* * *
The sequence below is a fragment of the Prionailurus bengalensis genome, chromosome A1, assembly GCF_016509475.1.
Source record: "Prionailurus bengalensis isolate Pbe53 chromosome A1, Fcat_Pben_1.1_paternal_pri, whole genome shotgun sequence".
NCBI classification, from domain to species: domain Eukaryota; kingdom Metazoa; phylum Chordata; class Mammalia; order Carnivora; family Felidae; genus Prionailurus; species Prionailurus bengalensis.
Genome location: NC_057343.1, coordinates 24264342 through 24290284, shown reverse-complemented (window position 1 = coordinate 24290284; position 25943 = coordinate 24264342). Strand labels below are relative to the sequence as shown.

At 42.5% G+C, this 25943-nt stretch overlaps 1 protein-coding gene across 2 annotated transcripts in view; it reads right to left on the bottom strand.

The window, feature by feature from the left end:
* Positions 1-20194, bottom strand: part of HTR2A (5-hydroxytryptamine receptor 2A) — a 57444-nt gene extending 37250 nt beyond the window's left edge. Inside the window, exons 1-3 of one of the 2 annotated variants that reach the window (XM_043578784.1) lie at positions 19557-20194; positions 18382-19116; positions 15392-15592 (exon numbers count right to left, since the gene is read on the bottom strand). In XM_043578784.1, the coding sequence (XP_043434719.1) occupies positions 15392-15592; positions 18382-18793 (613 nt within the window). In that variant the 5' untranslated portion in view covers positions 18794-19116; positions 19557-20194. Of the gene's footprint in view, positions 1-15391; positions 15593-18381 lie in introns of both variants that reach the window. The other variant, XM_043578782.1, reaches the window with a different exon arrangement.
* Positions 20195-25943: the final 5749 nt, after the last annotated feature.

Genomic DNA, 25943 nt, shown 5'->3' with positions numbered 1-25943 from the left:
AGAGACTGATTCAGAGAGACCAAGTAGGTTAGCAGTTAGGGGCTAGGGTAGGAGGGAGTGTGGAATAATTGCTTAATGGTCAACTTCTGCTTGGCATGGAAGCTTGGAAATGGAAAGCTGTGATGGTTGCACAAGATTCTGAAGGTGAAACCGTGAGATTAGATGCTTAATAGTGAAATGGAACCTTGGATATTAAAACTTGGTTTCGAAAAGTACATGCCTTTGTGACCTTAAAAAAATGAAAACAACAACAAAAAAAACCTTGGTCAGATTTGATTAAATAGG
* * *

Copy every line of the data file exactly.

The sequence below is a fragment of the Prionailurus bengalensis genome, chromosome A1, assembly GCF_016509475.1.
Source record: "Prionailurus bengalensis isolate Pbe53 chromosome A1, Fcat_Pben_1.1_paternal_pri, whole genome shotgun sequence".
NCBI classification, from domain to species: domain Eukaryota; kingdom Metazoa; phylum Chordata; class Mammalia; order Carnivora; family Felidae; genus Prionailurus; species Prionailurus bengalensis.
Genome location: NC_057343.1, coordinates 24264342 through 24290284, shown reverse-complemented (window position 1 = coordinate 24290284; position 25943 = coordinate 24264342). Strand labels below are relative to the sequence as shown.

At 42.5% G+C, this 25943-nt stretch overlaps 1 protein-coding gene across 2 annotated transcripts in view; it reads right to left on the bottom strand.

The window, feature by feature from the left end:
* Positions 1-20194, bottom strand: part of HTR2A (5-hydroxytryptamine receptor 2A) — a 57444-nt gene extending 37250 nt beyond the window's left edge. Inside the window, exons 1-3 of one of the 2 annotated variants that reach the window (XM_043578784.1) lie at positions 19557-20194; positions 18382-19116; positions 15392-15592 (exon numbers count right to left, since the gene is read on the bottom strand). In XM_043578784.1, the coding sequence (XP_043434719.1) occupies positions 15392-15592; positions 18382-18793 (613 nt within the window). In that variant the 5' untranslated portion in view covers positions 18794-19116; positions 19557-20194. Of the gene's footprint in view, positions 1-15391; positions 15593-18381 lie in introns of both variants that reach the window. The other variant, XM_043578782.1, reaches the window with a different exon arrangement.
* Positions 20195-25943: the final 5749 nt, after the last annotated feature.

Genomic DNA, 25943 nt, shown 5'->3' with positions numbered 1-25943 from the left:
AGAGACTGATTCAGAGAGACCAAGTAGGTTAGCAGTTAGGGGCTAGGGTAGGAGGGAGTGTGGAATAATTGCTTAATGGTCAACTTCTGCTTGGCATGGAAGCTTGGAAATGGAAAGCTGTGATGGTTGCACAAGATTCTGAAGGTGAAACCGTGAGATTAGATGCTTAATAGTGAAATGGAACCTTGGATATTAAAACTTGGTTTCGAAAAGTACATGCCTTTGTGACCTTAAAAAAATGAAAACAACAACAAAAAAAACCTTGGTCAGATTTGATTAAATAGG